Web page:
Web design constantly evolves. As technology continues to improve, so do websites. Long gone are the early days of clunky, column-focused websites that were more structurally functional than appealing. And as mobile browsing continues to dominate, web design has similarly adapted: prioritizing mobile-first design while Google primarily indexes and ranks websites based on how well (or not) their mobile design works.
With all of that evolution, it's understandable that those looking to revamp or launch a website might be looking for examples of web design done correctly. While you should always make design choices based on the needs of your target audience, finding inspiration is always a good idea too. Let’s take a look at some great examples of brands and businesses that nailed it with their websites.
1. Tech Companies that Love Minimalism Paired With Responsive Design
One thing that some of the best websites have in common is taking a less is more or minimalist approach to creating a compelling page that draws users in, rather than sending them running for the hills. Letting your service or product take center stage can do far more for you than data-heavy animations and a website that’s cluttered with design elements.
Tech companies in general have embraced minimalist design as a hallmark approach for their industry, perhaps none more so than Apple. Apple has made responsive, sleek design a core tenet of their business - throughout their products, and in their marketing materials. Some may even argue their penchant for minimalism goes too far at times: not including user manuals with their products, or most recently, neglecting to include an adaptor that would allow most consumers to charge their new devices from a conventional outlet.
A quick visit to Apple’s landing page lets you know that their products take center stage both in the navigation bar and as you scroll. While the website leverages visuals, they use clean design that showcases their hero product offerings. Meanwhile, the brand keeps choices simple as you browse the homepage. Your only options as you scroll are to learn more or buy a product.
Facebook's website is another great example of minimalist design. No matter how you feel about the brand or their outsized influence on society, there’s no escaping that this social media behemoth has figured out how to create a simple website that seamlessly works regardless of which device you use. With one glance through your newsfeed, it’s very easy to grasp what Facebook is offering, navigate the website, or interact with people, businesses, pages, and groups. This holds across all devices and Facebook’s other acquisitions.
More importantly, the animations that are present are simple and unobtrusive. Whether it’s reactions to posts, or logo design elements that celebrate specific days, these features don’t prevent Facebook’s audience from engaging with the website. Nor do they slow load times, or refresh annoyingly while you’re in the middle of posting a comment.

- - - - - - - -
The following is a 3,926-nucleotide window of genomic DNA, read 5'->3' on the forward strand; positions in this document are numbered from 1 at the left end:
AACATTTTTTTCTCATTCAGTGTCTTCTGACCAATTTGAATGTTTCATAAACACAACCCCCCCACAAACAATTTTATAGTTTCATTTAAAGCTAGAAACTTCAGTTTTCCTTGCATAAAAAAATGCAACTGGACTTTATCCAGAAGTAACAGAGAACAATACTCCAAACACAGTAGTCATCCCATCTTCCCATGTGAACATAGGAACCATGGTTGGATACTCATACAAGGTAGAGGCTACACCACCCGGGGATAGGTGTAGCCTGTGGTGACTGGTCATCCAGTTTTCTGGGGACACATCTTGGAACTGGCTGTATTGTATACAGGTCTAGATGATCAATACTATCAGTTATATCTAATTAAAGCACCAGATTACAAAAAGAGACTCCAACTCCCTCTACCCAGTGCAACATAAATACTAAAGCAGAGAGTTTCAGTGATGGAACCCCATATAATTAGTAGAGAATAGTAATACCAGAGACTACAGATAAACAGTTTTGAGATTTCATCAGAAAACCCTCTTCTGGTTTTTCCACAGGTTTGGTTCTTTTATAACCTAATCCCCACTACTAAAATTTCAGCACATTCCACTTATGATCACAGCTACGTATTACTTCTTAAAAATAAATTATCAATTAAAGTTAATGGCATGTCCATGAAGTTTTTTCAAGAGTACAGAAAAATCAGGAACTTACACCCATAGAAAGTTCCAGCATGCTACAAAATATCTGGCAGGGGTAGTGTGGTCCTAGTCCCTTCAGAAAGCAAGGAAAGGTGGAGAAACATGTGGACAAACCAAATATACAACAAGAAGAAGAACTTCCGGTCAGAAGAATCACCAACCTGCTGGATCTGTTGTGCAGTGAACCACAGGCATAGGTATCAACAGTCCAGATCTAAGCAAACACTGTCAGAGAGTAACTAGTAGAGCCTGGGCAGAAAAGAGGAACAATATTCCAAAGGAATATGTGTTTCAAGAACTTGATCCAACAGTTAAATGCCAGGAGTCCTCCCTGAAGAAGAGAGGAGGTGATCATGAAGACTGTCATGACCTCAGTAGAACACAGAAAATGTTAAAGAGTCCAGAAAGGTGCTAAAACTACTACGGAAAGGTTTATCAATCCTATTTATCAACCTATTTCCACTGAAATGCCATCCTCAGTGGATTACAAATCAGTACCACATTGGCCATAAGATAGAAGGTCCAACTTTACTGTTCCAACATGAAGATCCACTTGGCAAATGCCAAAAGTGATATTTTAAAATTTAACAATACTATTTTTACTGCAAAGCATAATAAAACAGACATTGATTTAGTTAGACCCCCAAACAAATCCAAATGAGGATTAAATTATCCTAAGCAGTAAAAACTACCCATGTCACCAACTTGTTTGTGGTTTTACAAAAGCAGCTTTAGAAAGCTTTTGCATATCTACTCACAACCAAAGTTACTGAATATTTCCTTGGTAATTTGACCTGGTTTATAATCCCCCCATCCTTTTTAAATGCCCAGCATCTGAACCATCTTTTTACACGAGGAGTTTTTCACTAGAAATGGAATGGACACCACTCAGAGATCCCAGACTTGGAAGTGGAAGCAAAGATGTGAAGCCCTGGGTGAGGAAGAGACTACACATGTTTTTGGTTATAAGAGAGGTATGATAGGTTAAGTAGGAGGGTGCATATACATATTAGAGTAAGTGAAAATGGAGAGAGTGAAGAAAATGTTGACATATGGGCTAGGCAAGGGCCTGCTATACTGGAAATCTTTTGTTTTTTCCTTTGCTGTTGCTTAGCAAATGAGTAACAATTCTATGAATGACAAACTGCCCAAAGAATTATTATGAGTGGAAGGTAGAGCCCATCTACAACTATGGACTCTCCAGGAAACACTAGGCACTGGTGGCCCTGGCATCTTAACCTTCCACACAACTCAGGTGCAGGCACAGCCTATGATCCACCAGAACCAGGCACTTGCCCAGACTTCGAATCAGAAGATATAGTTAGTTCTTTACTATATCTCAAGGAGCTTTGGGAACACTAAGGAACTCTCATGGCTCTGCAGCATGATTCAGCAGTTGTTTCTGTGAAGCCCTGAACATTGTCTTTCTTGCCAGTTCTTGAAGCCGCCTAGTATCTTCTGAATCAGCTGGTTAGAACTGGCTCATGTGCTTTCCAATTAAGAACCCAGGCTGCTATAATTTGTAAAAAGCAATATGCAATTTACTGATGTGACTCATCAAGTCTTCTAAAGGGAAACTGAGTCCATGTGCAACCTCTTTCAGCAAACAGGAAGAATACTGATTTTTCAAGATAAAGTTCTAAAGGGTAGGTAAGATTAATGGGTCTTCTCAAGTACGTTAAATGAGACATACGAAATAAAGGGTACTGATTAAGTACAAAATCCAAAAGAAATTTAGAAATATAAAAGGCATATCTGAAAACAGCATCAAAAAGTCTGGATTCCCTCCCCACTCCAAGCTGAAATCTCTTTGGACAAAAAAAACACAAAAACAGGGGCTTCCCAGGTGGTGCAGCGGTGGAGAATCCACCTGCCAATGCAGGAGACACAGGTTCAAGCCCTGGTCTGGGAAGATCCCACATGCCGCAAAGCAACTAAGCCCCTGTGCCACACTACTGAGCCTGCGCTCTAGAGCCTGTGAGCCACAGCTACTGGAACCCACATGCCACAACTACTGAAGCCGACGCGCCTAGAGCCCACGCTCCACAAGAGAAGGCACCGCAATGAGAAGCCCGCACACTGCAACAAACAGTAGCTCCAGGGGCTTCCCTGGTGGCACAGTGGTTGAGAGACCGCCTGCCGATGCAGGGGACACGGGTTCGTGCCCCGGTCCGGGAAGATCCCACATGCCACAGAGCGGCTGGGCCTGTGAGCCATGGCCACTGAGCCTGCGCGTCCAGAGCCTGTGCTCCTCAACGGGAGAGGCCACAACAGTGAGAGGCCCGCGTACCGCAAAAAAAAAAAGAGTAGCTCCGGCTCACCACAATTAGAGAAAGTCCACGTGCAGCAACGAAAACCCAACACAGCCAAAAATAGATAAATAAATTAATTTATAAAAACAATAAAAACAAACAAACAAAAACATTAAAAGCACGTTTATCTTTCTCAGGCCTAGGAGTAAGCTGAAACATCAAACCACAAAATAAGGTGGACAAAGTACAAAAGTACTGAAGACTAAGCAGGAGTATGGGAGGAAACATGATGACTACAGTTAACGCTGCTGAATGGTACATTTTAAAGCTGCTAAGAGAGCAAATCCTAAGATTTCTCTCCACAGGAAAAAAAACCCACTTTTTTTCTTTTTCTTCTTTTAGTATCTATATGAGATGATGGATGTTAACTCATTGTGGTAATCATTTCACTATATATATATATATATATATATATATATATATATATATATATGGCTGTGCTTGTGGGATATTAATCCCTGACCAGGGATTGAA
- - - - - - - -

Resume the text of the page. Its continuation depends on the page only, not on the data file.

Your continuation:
2. Dark Mode Design
Examples: McCormack and Morrison and Spotify
Source: McCormack and Morrison
While most websites still prioritize a white or light-colored background, dark mode is gaining prominence. Essentially, dark mode allows users to switch the color palette view for a website from light to dark or inverted colors. There are plenty of reasons why dark mode would appeal to visitors but a few key factors include:
- Preferred viewing options in low-light conditions
- Dark mode can make text pop better
- Reduces battery consumption
Better still, dark mode doesn’t necessarily impact your SEO ranking, assuming that your website is still easy to navigate (mobile, mobile, mobile) and provides value. Some websites are designed with a dark mode aesthetic as the default or only option. But many brands also offer dark mode as an option, allowing users to decide which viewing mode is best for them.
The McCormack and Morrison website is a great example of using dark mode while not sacrificing quality. Their website doesn’t strictly use black as the primary backdrop color but incorporates plenty of darker or muted hues that are gentler on the eyes. There’s a healthy balance of vivid imagery contrasted against a darker background to build visual interest. To compensate for the known factor that dark mode can make blocks of text harder to read, the brand increased font size for textual components.
Dark Mode for Websites with Extended Sessions
Dark mode design is especially ideal for websites with visitors that spend extended periods of time on the site. For example, Spotify defaults to dark mode, with a clean design that relies on negative space that allows album artwork to be the focus.
Meanwhile, headers are written in stark white but in an open sans font that works across browsers and devices. This makes it easy for people to browse and select channels. Additionally, the sidebar leaves unselected titles grayed so that users can easily determine which view is currently active.
3. Horizontal Layouts, Unconventional Scrolling and Dynamic Design
Source: Scepter and Sword
Examples: Scepter and Sword and Eugenia Durante
While “less is more” and “watch your animations” are smart tips that most brands would be wise to follow, there are other examples that demonstrate that going against the grain and being different is also a great strategy. Scepter and Sword is a winery that proves being unconventional can help you stand out against a very crowded field.
Rather than relying on the standard mouse arrow, the brand’s design incorporates a circle that widens when you hover over clickable areas. Similarly, their website employs a horizontal scrolling mechanism instead of the vertical version we’ve been trained to expect. But they smartly include scrolling instructions so potential consumers don’t get frustrated or lost on their website.